Men with extensively enlarged veins (called varicocele) in the scrotal sac may benefit from surgery to correct these abnormalities first. This can improve sperm quality and enhance the probability of achieving natural conception, thus avoiding IVF/ICSI.
Retrograde ejaculation is a condition that occurs when the semen enters the bladder instead of being ejaculated through the penis during orgasm. It is easily diagnosed by examining a urine sample after ejaculation. Sperm collected from the urine can also be used to fertilise eggs during ICSI.
In some cases, when the fertility specialist suspects that the cause of the azoospermia stems from failure of the testicles to produce sperm, specific genetic tests are done to look for abnormalities in the man’s Y-chromosome. Certain types of abnormalities on the Y-chromosome preclude the possibility of finding sperm. Therefore for this small number of men, it will be impossible for the fertility specialist to offer any further means of obtaining the man’s own sperm for fertility treatment.
On the other hand, in other variations of sperm production failure, the fertility specialist may consider prescribing hormonal treatment to induce production of sperm. This usually involves several months of treatment with regular monitoring for response. Eventually, the above-mentioned surgeries will still need to be carried out to look for sperm that will then be used for ICSI.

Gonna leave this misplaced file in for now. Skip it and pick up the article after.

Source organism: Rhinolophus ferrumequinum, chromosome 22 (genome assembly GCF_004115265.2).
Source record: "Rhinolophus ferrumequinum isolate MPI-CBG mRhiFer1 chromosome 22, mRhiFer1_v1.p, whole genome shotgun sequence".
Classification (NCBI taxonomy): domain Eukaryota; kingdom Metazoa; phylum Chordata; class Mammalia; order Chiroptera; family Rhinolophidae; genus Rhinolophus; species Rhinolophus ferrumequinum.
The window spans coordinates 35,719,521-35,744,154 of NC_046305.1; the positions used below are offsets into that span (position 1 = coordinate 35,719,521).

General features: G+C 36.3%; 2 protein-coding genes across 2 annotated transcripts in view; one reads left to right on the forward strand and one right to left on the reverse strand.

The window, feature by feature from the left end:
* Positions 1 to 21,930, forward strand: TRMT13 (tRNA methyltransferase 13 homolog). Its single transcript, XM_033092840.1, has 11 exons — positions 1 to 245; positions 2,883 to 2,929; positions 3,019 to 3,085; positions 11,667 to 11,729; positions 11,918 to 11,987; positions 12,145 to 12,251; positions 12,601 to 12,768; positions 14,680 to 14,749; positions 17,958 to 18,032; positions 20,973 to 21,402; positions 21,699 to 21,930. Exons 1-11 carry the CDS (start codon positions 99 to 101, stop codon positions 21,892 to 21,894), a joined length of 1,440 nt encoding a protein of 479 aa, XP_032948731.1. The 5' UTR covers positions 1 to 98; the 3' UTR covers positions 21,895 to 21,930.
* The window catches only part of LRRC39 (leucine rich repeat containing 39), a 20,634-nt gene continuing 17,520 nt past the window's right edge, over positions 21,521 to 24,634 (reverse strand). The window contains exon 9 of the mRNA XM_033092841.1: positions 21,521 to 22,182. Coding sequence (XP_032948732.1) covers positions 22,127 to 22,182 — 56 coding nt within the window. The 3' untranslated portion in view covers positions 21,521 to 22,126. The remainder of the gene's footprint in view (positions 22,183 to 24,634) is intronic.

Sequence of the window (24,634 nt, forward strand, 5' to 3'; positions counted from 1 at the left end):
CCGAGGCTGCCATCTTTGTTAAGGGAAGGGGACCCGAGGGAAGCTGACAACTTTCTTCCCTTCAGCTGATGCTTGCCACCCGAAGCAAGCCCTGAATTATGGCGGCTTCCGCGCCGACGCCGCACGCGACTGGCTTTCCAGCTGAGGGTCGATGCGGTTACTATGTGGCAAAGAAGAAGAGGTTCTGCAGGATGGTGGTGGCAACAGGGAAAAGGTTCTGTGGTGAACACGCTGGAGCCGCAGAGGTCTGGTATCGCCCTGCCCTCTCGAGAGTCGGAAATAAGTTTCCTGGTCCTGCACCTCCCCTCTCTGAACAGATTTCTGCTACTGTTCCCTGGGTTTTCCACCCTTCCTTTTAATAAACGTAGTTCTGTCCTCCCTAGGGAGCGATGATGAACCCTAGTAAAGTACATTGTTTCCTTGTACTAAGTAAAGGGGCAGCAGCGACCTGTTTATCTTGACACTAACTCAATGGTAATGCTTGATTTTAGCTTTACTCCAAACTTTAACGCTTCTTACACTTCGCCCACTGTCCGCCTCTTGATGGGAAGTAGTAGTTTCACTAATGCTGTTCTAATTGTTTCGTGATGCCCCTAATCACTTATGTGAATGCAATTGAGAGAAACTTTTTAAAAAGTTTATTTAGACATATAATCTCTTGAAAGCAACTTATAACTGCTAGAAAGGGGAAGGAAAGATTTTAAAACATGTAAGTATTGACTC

In some men, blood tests may reveal a profound lack of regulatory hormones that control sperm production from the testicles. This condition is easily treatable with hormone injections which will replace the deficiency and spur sperm growth in the testicles. This also involves prolonged periods of treatment. The good news is that this treatment modality usually leads to the couple achieving natural conception, since there will be sufficient sperm produced during ejaculation. However, if natural conception does not occur, ejaculated sperm can be used for ICSI, thereby avoiding testicular surgery.
Azoospermia can also occur after cancer treatment, specifically chemotherapy or radiotherapy. There have been reports of successful retrieval of sperm with surgery on the testicles, with or without prior hormonal treatment to enhance sperm production.
As has been described above, all hope is not lost when the initial bad news is broken. Further tests and examinations will go a long way in determining the next course of action in the journey to parenthood for the azoospermic man. However, if all attempts fail, the couple might want to consider going down the noble path of adoption. For some couples, when using donor sperm is feasible, it is an alternative to consider.
No doubt the path is laden with uncertainties, but patience and grit are necessary at every step of the way for the azoospermic man and his other half undergoing fertility treatment; whereby a relatively large number of couples may eventually conceive a pregnancy through Assisted Reproductive Technology as described above.
Dr Sumithra Devi Valiapan is an obstetrician, gynaecologist and fertility specialist.
[This article belongs to The Malaysian Medical Gazette. Any republication (online or offline) without written permission from The Malaysian Medical Gazette is prohibited.]